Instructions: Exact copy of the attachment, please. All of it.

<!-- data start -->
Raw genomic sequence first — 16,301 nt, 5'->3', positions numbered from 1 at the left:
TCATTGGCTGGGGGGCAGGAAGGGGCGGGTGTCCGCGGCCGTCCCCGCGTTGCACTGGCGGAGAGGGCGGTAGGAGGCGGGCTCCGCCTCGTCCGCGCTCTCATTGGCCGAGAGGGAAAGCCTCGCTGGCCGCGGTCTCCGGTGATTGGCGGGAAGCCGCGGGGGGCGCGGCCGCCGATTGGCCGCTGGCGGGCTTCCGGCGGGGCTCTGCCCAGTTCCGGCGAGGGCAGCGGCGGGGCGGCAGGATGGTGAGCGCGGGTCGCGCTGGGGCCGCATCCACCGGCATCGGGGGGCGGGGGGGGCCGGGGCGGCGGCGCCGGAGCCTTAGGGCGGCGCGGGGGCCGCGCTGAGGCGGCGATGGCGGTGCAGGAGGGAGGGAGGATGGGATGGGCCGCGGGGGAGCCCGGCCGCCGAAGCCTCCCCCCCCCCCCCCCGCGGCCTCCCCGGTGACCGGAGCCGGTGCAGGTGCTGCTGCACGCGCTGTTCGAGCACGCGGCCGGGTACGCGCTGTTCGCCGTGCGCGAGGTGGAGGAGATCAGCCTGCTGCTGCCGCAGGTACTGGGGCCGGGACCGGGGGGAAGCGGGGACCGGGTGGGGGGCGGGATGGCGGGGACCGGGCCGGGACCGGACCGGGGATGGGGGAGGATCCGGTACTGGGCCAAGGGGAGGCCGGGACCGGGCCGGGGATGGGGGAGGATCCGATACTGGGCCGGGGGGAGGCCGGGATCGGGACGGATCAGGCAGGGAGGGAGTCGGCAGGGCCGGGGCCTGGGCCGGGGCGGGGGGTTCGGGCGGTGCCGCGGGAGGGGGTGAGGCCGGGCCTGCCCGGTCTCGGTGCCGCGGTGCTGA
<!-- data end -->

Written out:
Raw genomic sequence first — 16,301 nt, 5'->3', positions numbered from 1 at the left:
TCATTGGCTGGGGGGCAGGAAGGGGCGGGTGTCCGCGGCCGTCCCCGCGTTGCACTGGCGGAGAGGGCGGTAGGAGGCGGGCTCCGCCTCGTCCGCGCTCTCATTGGCCGAGAGGGAAAGCCTCGCTGGCCGCGGTCTCCGGTGATTGGCGGGAAGCCGCGGGGGGCGCGGCCGCCGATTGGCCGCTGGCGGGCTTCCGGCGGGGCTCTGCCCAGTTCCGGCGAGGGCAGCGGCGGGGCGGCAGGATGGTGAGCGCGGGTCGCGCTGGGGCCGCATCCACCGGCATCGGGGGGCGGGGGGGGCCGGGGCGGCGGCGCCGGAGCCTTAGGGCGGCGCGGGGGCCGCGCTGAGGCGGCGATGGCGGTGCAGGAGGGAGGGAGGATGGGATGGGCCGCGGGGGAGCCCGGCCGCCGAAGCCTCCCCCCCCCCCCCCCGCGGCCTCCCCGGTGACCGGAGCCGGTGCAGGTGCTGCTGCACGCGCTGTTCGAGCACGCGGCCGGGTACGCGCTGTTCGCCGTGCGCGAGGTGGAGGAGATCAGCCTGCTGCTGCCGCAGGTACTGGGGCCGGGACCGGGGGGAAGCGGGGACCGGGTGGGGGGCGGGATGGCGGGGACCGGGCCGGGACCGGACCGGGGATGGGGGAGGATCCGGTACTGGGCCAAGGGGAGGCCGGGACCGGGCCGGGGATGGGGGAGGATCCGATACTGGGCCGGGGGGAGGCCGGGATCGGGACGGATCAGGCAGGGAGGGAGTCGGCAGGGCCGGGGCCTGGGCCGGGGCGGGGGGTTCGGGCGGTGCCGCGGGAGGGGGTGAGGCCGGGCCTGCCCGGTCTCGGTGCCGCGGTGCTGA